I also fear that people with extremely serious conditions would be pressured into choosing assisted suicide, because their life is deemed unendurably awful (and expensive to maintain) by someone else’s judgement. I know a man who has been suffering from multiple sclerosis for many decades and is by now completely paralyzed and has lost sensation everywhere except in his face, e.g. a life that a lot of people would not consider worth living. Yet this man eagerly wants to live and he is the only one who can make that decision.

      If assisted suicide were to be legalized, it would have to be extremely strictly controlled, even stricter than in the Netherlands, where theoretically the controls are pretty strong (only terminal patients, two doctors must independently confirm the diagnosis, wish to die must be explicitly and repeatedly stated etc…) but in practice transgressions have happened. And the decision must be made by the patient and the patient alone.

  4. Cora says:

    I’m not British and my one experience with the NHS was not so great. However, regardless of what Americans of a certain political persuasion may believe, the NHS does not let people die, if there is hope of saving them, and it does not deny people crucial surgery. If your condition is unpleasant but not life-threatening (e.g. hip replacements and the like), you may end up on a waiting list, but you will get treatment.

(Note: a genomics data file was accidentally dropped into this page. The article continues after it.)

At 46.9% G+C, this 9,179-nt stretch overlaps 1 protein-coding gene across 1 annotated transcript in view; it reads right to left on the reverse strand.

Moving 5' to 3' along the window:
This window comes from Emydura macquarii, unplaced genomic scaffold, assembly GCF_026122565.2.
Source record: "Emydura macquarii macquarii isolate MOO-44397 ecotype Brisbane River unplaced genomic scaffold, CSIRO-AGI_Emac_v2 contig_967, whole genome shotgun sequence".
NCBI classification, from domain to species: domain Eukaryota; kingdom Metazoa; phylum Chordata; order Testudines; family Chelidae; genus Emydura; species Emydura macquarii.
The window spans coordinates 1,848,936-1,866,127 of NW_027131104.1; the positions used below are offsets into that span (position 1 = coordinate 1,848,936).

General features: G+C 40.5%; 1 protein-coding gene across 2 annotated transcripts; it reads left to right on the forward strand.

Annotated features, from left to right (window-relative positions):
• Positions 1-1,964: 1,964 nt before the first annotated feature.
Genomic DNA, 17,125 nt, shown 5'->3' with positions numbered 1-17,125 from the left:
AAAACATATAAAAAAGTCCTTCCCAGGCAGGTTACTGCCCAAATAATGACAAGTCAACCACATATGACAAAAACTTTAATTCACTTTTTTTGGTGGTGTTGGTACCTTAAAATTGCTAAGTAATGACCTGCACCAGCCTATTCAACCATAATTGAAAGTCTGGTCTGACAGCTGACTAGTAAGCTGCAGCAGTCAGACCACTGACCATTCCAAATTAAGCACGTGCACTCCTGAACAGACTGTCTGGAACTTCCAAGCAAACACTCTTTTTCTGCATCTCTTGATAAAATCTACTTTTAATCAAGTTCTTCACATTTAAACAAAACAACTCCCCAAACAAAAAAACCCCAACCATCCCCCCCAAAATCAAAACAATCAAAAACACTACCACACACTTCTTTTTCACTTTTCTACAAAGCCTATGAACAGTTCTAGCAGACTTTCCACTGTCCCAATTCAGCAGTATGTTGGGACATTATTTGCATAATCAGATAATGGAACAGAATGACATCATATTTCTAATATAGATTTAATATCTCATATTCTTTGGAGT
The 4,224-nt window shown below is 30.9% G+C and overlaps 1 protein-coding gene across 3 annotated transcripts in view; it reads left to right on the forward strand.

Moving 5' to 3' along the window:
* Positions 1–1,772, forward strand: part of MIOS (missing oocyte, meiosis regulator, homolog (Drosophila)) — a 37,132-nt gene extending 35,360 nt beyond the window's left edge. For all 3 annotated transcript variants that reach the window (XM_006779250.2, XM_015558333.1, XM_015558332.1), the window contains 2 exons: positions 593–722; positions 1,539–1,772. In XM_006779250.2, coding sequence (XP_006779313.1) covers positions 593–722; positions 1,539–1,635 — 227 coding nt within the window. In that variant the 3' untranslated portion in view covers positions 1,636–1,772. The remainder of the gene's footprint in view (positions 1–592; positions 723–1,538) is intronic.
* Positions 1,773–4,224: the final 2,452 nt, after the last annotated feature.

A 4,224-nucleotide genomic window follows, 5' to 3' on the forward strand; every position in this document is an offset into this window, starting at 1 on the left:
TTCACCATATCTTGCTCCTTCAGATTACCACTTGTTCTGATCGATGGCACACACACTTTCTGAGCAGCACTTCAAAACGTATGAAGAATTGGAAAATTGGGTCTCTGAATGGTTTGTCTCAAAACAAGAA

The German system is basically what would be called a “single payer” system in the US – I actually prefer “single provider”, because IMO a single provider system would minimize administration costs and other overheads. The German system is definitely not perfect, particularly with regards to “everyday medicine”, e.g. you have to pay extra for certain tests, for plastic rather than metal fillings (and the metal fillings are known to be toxic), for injections that reduce swelling after tooth extractions, etc… But if you have a serious or life-threatening condition or if there is suspicion of a serious condition, you get any treatment or test or surgery you need. I even know cases where e.g. breast reductions or liposuction, i.e. basically cosmetic procedures, were paid by insurance, when they were deemed medically necessary. I got my tooth braces fully paid by my parents’ insurance. Contraceptives are never covered, unfortunately, and abortions only in the rarest of circumstances. So in short, it could be better, but it doesn’t kill people, at least not due to neglect and costcutting. And neither in Germany nor in the UK would someone be forced to work through chemotherapy like you had to.